Women are drawn to men with beards because they are a sign of masculine prowess, a study has found.
Those attracted to men with beards see them as a sign of physical and social dominance, but those opposed to them are repelled by worries they might contain lice or fleas. Fears of parasites and pests were highest among the women adamant on clean-shaven faces.
The findings come from interviews with 1,000 women aged between 16 and 70, who were presented with 30 photos of three men as participants were asked to judge the men’s worthiness as partners on a scale of zero to 100 and facial hair fared better overall – even proving to be an asset to men.
Men with full beards and strong jawlines and cheek bones were viewed as most attractive for both short and long term relationships. They placed facial masculinity above more feminine faces. Researchers at the University of Queensland, led by PhD student Tessa Clarkson, said this could be seen as a sign of dominance, and that bold facial features can mask unattractive ones.
In previous studies, men with beards have shown higher levels of serum testosterone, fuelling a higher social dominance, MailOnline reported.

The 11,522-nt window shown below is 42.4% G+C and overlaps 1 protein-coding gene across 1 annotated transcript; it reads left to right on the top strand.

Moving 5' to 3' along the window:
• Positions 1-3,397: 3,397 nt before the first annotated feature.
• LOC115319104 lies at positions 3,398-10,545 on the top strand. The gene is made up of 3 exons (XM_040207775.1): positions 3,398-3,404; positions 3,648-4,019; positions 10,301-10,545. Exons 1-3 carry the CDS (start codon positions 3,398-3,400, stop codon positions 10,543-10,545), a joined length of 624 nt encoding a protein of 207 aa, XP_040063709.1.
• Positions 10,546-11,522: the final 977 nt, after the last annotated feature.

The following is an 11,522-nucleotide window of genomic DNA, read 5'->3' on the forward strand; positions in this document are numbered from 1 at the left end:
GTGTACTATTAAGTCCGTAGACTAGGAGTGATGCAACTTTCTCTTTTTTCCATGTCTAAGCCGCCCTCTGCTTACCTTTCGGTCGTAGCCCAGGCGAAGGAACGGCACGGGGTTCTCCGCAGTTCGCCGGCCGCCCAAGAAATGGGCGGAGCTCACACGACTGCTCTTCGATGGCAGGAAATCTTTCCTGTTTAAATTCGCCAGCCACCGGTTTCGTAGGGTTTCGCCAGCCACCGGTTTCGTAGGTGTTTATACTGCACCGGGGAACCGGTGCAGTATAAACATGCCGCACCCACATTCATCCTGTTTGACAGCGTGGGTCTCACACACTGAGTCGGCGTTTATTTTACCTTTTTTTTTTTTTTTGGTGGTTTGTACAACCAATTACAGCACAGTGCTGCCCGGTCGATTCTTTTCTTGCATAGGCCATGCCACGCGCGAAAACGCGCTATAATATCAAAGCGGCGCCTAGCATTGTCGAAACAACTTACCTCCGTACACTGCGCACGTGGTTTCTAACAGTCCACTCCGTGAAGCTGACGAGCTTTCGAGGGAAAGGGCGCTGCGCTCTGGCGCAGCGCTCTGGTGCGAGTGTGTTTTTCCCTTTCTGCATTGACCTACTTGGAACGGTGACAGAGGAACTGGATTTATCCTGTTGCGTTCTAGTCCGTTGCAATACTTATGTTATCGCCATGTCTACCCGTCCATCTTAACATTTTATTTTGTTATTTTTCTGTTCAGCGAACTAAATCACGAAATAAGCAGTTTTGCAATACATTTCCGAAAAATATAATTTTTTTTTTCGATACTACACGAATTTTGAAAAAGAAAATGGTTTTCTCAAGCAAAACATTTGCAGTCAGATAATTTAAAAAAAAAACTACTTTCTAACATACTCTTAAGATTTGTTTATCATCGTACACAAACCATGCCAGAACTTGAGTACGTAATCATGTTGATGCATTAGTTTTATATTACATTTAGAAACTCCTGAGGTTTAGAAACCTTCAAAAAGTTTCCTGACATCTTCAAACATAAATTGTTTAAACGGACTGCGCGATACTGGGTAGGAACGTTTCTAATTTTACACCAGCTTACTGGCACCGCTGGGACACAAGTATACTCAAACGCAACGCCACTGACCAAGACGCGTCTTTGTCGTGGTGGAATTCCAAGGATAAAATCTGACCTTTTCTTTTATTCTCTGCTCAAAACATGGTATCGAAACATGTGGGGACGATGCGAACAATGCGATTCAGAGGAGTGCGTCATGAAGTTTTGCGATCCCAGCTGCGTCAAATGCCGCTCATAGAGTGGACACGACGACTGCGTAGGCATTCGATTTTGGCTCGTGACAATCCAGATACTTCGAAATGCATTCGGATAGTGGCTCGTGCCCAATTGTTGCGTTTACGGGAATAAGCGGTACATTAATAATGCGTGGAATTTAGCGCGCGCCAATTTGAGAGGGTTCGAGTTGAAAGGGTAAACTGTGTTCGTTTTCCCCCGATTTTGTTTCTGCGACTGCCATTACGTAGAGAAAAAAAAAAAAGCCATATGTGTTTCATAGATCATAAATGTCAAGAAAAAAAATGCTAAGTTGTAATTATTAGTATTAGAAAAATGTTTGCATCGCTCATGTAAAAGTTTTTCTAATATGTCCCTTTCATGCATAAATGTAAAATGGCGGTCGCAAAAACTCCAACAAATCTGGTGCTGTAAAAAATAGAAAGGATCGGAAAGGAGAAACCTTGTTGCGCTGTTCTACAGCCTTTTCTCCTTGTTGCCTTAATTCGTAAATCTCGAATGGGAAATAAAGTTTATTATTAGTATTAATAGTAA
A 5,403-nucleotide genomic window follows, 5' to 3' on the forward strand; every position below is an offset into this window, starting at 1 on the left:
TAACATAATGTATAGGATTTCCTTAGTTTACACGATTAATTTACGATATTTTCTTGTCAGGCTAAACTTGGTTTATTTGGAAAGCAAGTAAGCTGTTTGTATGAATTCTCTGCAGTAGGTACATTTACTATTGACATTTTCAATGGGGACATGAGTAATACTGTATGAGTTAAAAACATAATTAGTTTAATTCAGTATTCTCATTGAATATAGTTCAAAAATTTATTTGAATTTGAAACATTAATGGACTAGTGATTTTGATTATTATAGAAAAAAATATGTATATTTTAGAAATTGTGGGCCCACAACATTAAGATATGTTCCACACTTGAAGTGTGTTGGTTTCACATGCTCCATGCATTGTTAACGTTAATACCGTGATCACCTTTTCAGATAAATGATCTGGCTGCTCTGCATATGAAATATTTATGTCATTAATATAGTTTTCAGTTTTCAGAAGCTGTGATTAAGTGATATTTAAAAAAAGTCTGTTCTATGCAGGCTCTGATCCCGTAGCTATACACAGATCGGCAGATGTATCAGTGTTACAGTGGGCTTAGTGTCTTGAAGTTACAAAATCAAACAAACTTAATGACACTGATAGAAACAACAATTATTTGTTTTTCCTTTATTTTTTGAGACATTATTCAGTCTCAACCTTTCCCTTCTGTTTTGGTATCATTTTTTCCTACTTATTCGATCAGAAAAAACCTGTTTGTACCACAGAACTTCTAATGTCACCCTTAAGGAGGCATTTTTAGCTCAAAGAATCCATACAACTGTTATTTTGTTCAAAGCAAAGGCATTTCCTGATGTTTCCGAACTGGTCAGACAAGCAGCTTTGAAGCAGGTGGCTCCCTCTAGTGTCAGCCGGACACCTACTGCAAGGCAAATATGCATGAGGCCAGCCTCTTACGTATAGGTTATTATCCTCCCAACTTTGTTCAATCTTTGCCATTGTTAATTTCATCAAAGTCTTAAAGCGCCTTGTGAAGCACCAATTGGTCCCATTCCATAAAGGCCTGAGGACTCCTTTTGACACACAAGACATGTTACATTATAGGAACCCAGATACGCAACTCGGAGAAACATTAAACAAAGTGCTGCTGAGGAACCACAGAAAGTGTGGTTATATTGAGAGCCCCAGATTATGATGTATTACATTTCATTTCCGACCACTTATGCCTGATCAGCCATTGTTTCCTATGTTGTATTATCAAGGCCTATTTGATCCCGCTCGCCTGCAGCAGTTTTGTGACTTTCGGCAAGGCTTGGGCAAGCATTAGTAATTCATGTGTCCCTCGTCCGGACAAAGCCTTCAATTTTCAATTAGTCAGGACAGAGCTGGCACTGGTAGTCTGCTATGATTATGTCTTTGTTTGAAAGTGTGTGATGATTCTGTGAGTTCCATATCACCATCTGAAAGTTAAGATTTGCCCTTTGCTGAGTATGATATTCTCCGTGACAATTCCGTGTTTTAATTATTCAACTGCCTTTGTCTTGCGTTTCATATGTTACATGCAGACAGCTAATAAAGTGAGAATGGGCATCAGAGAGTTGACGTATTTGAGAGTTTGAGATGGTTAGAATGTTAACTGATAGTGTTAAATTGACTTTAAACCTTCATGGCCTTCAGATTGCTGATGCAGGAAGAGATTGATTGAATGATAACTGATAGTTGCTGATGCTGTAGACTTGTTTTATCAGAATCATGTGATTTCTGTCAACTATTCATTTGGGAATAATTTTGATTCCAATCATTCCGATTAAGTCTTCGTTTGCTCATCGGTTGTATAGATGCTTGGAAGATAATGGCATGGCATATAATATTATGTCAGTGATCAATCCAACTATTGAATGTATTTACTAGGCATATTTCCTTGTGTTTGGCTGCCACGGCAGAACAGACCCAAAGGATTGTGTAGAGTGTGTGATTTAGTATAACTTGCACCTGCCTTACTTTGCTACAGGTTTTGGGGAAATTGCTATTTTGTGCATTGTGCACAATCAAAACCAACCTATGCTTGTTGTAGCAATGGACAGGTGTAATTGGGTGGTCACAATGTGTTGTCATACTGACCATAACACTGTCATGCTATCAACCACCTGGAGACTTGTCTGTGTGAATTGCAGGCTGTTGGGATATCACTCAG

The women were also shown pictures of parasites including ticks and lice, and rated how much they feared, avoided and disliked them. Those with a greater “disgust of pathogens” were more likely to prefer beards, suggesting they are viewed as clean.
However, no evidence suggests facial hair is linked to health or diseases. Others saw beards as a sign of bad grooming habits, which could arise from an evolutionary fear that facial hair brings diseases, the researchers said.
The study, published in the Royal Society Open Science, also asked women to rate disgust at “immoral behaviour”, such as cheating on a partner and crime, and “disgust of sex”.
Those with more traditional attitudes on immorality and sex preferred men with beards, suggesting their masculine traits go far.
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